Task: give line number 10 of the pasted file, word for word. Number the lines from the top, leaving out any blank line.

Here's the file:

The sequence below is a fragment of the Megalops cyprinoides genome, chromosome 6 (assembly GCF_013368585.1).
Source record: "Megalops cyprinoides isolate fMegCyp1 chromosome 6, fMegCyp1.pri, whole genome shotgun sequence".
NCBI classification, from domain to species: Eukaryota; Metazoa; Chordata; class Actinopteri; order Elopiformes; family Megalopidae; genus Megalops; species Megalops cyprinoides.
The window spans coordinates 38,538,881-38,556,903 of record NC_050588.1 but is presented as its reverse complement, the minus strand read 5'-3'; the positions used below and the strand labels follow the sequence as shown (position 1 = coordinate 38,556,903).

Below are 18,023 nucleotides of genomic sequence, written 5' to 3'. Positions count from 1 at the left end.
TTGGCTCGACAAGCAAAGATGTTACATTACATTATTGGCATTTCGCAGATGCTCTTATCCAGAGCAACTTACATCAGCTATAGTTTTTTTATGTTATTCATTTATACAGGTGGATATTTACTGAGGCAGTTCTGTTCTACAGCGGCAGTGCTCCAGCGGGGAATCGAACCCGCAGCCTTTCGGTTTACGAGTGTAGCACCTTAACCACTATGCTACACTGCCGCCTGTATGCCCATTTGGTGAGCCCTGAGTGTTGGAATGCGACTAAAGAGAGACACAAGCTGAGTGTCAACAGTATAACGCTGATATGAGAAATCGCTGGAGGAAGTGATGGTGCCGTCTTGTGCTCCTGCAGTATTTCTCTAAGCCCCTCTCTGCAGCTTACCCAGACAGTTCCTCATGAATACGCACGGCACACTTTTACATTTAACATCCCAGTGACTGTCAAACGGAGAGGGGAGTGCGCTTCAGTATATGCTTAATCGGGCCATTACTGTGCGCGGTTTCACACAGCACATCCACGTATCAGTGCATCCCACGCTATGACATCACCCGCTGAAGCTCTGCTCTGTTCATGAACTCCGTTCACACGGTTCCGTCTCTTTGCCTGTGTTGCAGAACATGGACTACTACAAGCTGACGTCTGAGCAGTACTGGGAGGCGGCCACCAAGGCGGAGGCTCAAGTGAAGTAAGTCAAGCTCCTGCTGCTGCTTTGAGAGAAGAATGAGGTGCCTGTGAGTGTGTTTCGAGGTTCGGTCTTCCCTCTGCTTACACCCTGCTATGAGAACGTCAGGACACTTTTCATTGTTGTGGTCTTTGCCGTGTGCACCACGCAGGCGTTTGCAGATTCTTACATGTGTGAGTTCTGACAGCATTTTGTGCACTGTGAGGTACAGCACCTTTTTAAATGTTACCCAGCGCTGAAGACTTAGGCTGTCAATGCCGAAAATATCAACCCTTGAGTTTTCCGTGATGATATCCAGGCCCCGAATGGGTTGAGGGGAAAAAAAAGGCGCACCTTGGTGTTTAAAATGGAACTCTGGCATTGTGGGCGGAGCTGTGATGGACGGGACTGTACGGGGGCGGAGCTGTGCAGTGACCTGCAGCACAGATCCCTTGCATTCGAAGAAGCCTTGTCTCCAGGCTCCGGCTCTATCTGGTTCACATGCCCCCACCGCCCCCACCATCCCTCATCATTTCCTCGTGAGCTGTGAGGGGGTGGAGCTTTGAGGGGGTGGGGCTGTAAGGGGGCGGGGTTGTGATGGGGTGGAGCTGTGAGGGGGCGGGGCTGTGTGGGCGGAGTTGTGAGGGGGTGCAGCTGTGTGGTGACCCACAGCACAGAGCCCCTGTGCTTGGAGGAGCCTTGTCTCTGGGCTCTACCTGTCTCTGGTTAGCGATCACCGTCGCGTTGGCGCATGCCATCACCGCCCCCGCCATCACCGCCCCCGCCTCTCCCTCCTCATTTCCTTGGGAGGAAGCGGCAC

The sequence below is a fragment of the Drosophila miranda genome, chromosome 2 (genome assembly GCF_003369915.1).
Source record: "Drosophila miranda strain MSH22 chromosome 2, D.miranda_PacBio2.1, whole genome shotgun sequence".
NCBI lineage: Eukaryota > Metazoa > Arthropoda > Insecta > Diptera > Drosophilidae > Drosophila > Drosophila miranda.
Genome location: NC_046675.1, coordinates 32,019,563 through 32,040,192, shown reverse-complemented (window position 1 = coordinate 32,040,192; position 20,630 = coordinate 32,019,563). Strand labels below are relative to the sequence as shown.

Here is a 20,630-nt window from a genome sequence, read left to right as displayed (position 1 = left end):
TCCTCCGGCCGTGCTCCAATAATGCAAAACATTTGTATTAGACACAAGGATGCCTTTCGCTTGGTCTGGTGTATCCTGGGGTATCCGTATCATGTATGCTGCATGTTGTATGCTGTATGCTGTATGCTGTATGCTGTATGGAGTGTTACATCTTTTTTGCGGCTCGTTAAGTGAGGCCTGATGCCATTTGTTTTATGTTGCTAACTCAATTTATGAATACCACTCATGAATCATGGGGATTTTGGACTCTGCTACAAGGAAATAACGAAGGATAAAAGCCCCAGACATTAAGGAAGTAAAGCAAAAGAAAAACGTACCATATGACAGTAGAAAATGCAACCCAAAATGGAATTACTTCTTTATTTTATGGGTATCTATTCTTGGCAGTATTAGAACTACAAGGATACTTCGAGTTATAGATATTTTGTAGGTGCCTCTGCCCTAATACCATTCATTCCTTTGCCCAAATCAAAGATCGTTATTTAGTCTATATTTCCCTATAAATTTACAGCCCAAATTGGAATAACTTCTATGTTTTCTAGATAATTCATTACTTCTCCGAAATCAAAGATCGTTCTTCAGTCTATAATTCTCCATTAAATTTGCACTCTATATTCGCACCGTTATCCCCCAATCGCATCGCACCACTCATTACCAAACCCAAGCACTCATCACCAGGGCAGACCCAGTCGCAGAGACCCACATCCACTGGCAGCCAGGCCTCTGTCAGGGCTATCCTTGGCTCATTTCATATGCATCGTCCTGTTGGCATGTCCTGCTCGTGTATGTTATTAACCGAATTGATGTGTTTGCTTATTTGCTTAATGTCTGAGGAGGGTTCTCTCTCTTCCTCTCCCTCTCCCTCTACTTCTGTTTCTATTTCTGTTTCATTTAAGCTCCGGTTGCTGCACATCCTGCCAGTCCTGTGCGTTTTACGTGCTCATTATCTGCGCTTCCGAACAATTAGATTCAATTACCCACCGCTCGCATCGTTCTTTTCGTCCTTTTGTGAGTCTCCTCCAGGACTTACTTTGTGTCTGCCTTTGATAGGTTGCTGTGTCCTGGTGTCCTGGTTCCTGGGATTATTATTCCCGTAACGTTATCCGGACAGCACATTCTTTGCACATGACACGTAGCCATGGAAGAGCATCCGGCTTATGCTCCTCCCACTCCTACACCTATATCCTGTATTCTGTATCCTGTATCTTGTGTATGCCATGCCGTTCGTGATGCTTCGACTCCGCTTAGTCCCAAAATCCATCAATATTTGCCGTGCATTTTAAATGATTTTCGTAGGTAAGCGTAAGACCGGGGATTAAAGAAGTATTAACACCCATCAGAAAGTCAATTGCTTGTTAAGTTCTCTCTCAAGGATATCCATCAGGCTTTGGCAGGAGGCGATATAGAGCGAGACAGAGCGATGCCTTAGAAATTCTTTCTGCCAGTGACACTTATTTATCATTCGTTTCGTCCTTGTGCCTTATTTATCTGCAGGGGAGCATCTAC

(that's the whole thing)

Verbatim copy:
Genome location: NC_046675.1, coordinates 32,019,563 through 32,040,192, shown reverse-complemented (window position 1 = coordinate 32,040,192; position 20,630 = coordinate 32,019,563). Strand labels below are relative to the sequence as shown.